Seven Days: Beset by Demons by Shawn Cheng, is a short story in comic book format. A young inventor selling his wares falls in love with a young woman who shows an interest in his clockwork designs. But it’s not meant to be, and the inventor’s life takes a tumble as he is shown progressing through the Seven Deadly Sins.

Hand in Glove by Ysabeau S. Wilce is a steampunk police tale. A villain called the Califa Squeeze has been captured. A young detective is quite certain that the man caught by another popular detective is innocent. Using detection skills from A Manifesto of Modern Detection, the young detective attempts to find the actual villain and prove her value to the police force. What she finds is a proto-Frankenstein inventor (and monster, of sorts) who is able to shed light on the actual crime and its solution.

Ghost of Gwmlech Manor by Delia Sherman is just as it sounds — a ghost story but with a steam twist. An heir to a lost treasure moves in to Gwmlech Manor with all his inventions, automatons, and a solid disbelief in the supernatural. His new housemaid, however, discovers the truth about the stories of the haunting along with a danger to her new boss and his new home.

Gethsemane by Elizabeth Knox take place just before a volcanic eruption on a South Pacific island — a young witch who makes love potions and other charms for the island folk gets involved with a mysterious young cabin boy and his guardian. On the search for roots and other flowers to make her potions, they discover an area of the island that is being drilled and prepped to provide thermal energy… and the tragedy begins to unfold.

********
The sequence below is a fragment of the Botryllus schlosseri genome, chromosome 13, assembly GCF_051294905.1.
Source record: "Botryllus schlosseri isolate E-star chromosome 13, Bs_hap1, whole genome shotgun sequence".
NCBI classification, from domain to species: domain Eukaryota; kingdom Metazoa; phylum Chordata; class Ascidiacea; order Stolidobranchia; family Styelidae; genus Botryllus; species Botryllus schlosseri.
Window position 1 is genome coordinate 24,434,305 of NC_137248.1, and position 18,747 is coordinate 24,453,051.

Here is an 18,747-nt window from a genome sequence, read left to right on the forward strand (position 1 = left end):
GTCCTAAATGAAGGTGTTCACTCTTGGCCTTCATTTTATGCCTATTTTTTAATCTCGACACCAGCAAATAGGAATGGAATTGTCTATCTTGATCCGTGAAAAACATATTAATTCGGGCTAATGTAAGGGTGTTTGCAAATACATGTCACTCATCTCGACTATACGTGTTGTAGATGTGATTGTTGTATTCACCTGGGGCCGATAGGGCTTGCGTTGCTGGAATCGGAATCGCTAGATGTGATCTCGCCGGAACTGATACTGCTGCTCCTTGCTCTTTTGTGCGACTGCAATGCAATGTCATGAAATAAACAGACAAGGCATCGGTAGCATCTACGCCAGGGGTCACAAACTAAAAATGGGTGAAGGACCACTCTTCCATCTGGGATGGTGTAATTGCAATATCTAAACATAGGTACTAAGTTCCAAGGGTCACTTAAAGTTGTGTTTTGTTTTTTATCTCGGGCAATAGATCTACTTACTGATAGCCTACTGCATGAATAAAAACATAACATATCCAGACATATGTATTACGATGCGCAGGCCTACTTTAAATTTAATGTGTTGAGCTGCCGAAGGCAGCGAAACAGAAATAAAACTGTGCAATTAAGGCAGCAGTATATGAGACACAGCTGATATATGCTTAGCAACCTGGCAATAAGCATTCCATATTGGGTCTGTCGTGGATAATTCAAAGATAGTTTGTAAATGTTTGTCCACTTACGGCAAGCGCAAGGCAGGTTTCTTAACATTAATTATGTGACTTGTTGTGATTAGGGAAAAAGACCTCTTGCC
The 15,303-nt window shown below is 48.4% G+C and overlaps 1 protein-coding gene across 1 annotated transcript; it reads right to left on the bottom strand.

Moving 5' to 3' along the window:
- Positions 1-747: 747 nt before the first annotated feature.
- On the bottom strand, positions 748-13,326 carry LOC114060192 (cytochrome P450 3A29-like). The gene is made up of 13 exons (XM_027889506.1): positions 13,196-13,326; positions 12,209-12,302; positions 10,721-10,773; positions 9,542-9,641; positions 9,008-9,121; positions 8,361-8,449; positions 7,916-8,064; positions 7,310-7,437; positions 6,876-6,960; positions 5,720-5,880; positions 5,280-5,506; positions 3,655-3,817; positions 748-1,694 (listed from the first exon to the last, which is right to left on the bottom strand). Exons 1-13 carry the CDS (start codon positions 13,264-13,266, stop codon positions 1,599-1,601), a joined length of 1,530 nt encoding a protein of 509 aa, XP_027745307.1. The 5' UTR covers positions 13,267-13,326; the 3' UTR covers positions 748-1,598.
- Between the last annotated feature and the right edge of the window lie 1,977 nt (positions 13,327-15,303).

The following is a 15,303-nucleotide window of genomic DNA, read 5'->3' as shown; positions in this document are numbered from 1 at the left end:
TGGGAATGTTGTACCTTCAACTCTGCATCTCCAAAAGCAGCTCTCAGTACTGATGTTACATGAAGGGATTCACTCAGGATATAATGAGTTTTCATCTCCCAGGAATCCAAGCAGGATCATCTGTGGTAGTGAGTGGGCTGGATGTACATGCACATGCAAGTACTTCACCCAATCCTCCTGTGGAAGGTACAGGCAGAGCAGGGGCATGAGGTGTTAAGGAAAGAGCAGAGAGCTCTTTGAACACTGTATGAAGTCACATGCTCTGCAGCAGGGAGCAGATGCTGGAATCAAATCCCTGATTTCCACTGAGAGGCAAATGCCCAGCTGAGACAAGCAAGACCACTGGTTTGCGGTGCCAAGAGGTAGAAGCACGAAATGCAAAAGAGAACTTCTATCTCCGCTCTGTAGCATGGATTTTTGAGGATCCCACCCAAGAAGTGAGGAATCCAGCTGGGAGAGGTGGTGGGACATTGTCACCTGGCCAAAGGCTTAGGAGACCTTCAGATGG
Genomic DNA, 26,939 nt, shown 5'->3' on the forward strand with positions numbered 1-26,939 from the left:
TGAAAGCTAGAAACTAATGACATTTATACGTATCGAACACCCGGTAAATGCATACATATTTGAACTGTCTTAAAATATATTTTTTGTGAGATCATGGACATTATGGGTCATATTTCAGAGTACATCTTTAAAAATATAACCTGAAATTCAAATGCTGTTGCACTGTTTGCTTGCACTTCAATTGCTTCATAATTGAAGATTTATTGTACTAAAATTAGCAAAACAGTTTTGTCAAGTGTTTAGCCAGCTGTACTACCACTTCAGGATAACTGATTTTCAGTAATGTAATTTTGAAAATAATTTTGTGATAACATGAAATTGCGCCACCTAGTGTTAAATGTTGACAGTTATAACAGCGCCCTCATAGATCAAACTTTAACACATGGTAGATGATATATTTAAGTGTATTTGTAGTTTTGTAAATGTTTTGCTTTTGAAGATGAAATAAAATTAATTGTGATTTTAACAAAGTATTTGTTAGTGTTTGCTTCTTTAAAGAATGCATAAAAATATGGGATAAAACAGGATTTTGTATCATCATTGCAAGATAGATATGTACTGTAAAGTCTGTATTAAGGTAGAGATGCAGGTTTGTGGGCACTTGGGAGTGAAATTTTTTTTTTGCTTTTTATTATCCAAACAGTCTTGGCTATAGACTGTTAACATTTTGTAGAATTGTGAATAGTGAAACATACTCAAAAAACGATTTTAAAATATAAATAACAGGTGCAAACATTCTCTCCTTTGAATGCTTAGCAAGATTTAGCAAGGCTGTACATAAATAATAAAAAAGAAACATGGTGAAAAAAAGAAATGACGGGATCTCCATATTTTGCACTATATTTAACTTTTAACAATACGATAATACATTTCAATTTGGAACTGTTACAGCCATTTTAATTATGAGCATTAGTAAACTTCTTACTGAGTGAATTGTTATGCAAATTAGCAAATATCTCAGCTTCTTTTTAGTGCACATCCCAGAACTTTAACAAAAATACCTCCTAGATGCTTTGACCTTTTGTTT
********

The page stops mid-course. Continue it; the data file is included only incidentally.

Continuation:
The Summer People by Kelly Link is a modern day story with a supernatural twist. A young girl is charged with taking care of the Summer People, a mysterious unseen group that provides gifts to those they favor… and danger to those they do not. Fran has the lifelong duty assigned to her and is looking for a way out of the responsibility and of the small town to which she finds herself a prisoner. The Summer People create some interesting clockwork toys — toys that Fran discovers may allow her to find a replacement caretaker.

Peace in Our Time by Garth Nix is a tale of revenge. An old man, retired from his duties as Grand Technomancer, wishes to be left alone to tend his garden. But a secret he’s been hiding for years is about to catch up to him when a mysterious visitor arrives and begins asking uncomfortable questions.

Nowhere Fast by Christopher Rowe takes place in a future where the oil has run out. The US is fragmented, with towns relying on themselves for food, protection, and their own forms of law. Bicycles are the norm, and cars are forbidden in Luz’s town. So when a stranger shows up riding an outlawed car running on alternative fuels, life is turned upside down for Luz as she tries to determine if the stranger is good or bad… and whether the stories he tells of other places around the country are worth leaving home for a look for herself.